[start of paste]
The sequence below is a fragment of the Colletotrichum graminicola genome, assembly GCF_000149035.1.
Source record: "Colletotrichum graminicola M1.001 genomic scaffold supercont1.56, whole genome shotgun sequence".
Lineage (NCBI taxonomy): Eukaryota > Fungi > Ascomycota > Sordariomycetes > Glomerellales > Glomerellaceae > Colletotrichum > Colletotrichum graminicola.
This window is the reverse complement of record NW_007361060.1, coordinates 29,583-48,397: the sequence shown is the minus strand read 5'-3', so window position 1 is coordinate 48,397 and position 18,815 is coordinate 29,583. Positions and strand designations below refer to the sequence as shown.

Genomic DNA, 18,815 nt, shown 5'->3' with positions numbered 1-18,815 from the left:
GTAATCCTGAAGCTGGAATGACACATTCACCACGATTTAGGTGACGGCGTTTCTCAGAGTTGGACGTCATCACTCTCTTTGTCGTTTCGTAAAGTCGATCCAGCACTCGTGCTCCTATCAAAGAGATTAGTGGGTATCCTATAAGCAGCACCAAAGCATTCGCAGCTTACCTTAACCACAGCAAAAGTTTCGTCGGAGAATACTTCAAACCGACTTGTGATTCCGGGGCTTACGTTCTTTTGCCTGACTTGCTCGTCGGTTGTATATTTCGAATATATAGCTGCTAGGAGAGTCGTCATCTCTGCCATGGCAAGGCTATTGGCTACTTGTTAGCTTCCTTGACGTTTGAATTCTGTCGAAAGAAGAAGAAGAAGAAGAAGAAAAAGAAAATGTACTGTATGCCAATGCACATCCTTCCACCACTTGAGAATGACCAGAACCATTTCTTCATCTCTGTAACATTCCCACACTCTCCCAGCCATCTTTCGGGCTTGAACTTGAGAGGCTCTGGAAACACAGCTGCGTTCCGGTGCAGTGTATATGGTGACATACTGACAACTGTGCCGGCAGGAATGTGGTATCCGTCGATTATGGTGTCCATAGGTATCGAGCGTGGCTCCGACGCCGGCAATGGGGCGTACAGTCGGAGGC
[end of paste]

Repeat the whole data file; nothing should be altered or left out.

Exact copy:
The sequence below is a fragment of the Colletotrichum graminicola genome, assembly GCF_000149035.1.
Source record: "Colletotrichum graminicola M1.001 genomic scaffold supercont1.56, whole genome shotgun sequence".
Lineage (NCBI taxonomy): Eukaryota > Fungi > Ascomycota > Sordariomycetes > Glomerellales > Glomerellaceae > Colletotrichum > Colletotrichum graminicola.
This window is the reverse complement of record NW_007361060.1, coordinates 29,583-48,397: the sequence shown is the minus strand read 5'-3', so window position 1 is coordinate 48,397 and position 18,815 is coordinate 29,583. Positions and strand designations below refer to the sequence as shown.

Genomic DNA, 18,815 nt, shown 5'->3' with positions numbered 1-18,815 from the left:
GTAATCCTGAAGCTGGAATGACACATTCACCACGATTTAGGTGACGGCGTTTCTCAGAGTTGGACGTCATCACTCTCTTTGTCGTTTCGTAAAGTCGATCCAGCACTCGTGCTCCTATCAAAGAGATTAGTGGGTATCCTATAAGCAGCACCAAAGCATTCGCAGCTTACCTTAACCACAGCAAAAGTTTCGTCGGAGAATACTTCAAACCGACTTGTGATTCCGGGGCTTACGTTCTTTTGCCTGACTTGCTCGTCGGTTGTATATTTCGAATATATAGCTGCTAGGAGAGTCGTCATCTCTGCCATGGCAAGGCTATTGGCTACTTGTTAGCTTCCTTGACGTTTGAATTCTGTCGAAAGAAGAAGAAGAAGAAGAAGAAAAAGAAAATGTACTGTATGCCAATGCACATCCTTCCACCACTTGAGAATGACCAGAACCATTTCTTCATCTCTGTAACATTCCCACACTCTCCCAGCCATCTTTCGGGCTTGAACTTGAGAGGCTCTGGAAACACAGCTGCGTTCCGGTGCAGTGTATATGGTGACATACTGACAACTGTGCCGGCAGGAATGTGGTATCCGTCGATTATGGTGTCCATAGGTATCGAGCGTGGCTCCGACGCCGGCAATGGGGCGTACAGTCGGAGGC